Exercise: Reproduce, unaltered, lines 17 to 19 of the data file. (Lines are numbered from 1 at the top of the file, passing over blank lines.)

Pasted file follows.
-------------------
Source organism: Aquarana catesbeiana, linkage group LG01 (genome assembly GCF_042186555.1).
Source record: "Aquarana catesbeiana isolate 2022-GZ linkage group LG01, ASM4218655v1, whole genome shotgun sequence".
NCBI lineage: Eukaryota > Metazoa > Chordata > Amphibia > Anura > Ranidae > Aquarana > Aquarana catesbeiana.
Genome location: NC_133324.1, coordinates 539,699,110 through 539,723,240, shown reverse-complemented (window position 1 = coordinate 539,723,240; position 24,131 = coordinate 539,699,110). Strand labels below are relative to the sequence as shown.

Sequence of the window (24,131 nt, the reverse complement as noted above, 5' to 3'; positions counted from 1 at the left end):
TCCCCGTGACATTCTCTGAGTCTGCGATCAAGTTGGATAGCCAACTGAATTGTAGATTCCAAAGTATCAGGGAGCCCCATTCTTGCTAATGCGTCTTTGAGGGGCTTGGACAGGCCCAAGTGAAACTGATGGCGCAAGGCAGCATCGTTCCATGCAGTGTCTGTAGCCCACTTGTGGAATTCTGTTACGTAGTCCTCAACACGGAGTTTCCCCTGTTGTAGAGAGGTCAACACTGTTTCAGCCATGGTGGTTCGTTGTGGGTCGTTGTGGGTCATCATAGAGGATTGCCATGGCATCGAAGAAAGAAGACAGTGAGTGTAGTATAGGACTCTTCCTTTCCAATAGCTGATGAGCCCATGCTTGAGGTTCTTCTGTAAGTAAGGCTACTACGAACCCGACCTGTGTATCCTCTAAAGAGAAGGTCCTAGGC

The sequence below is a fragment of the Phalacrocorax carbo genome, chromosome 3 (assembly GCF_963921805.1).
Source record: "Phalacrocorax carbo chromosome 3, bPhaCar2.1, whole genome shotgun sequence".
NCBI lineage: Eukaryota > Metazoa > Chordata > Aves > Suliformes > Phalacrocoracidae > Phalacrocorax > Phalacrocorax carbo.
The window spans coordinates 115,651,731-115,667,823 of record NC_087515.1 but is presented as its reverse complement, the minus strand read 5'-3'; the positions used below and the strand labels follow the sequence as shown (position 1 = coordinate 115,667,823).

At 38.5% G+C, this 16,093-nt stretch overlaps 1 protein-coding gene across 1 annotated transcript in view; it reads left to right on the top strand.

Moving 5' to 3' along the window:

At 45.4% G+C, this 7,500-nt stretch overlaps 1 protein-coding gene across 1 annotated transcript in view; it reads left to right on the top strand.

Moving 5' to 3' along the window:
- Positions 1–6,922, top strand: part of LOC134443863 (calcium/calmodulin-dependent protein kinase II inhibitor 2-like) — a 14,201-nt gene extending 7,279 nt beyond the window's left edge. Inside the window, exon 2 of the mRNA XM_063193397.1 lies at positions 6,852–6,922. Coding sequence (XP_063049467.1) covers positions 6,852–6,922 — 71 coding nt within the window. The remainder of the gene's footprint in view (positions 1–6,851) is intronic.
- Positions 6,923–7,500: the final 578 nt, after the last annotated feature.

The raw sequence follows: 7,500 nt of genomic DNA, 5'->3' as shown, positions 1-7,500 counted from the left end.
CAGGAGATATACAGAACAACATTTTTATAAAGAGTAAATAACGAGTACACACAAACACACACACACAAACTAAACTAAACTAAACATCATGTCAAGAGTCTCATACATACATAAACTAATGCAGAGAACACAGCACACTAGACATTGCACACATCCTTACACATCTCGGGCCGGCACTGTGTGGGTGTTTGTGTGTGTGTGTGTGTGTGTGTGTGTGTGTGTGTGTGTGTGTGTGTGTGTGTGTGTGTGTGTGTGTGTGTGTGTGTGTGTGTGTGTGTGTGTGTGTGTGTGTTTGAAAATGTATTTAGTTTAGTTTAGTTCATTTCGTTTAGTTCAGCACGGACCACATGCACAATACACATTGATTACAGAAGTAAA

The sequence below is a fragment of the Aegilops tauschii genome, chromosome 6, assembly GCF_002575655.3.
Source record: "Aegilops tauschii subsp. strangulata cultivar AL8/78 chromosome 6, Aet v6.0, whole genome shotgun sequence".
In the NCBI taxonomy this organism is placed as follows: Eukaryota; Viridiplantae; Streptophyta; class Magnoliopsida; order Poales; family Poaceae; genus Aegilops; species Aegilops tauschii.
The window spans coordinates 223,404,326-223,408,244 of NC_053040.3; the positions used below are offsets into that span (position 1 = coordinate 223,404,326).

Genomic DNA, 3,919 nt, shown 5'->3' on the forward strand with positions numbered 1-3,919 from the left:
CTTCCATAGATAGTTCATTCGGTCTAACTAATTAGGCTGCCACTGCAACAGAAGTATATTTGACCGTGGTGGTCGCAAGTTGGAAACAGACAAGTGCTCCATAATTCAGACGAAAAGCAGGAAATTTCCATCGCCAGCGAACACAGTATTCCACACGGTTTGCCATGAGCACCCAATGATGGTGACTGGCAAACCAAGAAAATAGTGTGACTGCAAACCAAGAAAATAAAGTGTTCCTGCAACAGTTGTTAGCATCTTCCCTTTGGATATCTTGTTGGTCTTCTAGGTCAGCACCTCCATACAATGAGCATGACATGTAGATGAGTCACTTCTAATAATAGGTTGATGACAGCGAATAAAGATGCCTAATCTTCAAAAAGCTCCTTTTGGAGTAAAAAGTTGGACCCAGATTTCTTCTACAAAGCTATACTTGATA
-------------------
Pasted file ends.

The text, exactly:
The raw sequence follows: 7,500 nt of genomic DNA, 5'->3' as shown, positions 1-7,500 counted from the left end.
CAGGAGATATACAGAACAACATTTTTATAAAGAGTAAATAACGAGTACACACAAACACACACACACAAACTAAACTAAACTAAACATCATGTCAAGAGTCTCATACATACATAAACTAATGCAGAGAACACAGCACACTAGACATTGCACACATCCTTACACATCTCGGGCCGGCACTGTGTGGGTGTTTGTGTGTGTGTGTGTGTGTGTGTGTGTGTGTGTGTGTGTGTGTGTGTGTGTGTGTGTGTGTGTGTGTGTGTGTGTGTGTGTGTGTGTGTGTGTGTGTGTGTGTTTGAAAATGTATTTAGTTTAGTTTAGTTCATTTCGTTTAGTTCAGCACGGACCACATGCACAATACACATTGATTACAGAAGTAAA

The sequence below is a fragment of the Aegilops tauschii genome, chromosome 6, assembly GCF_002575655.3.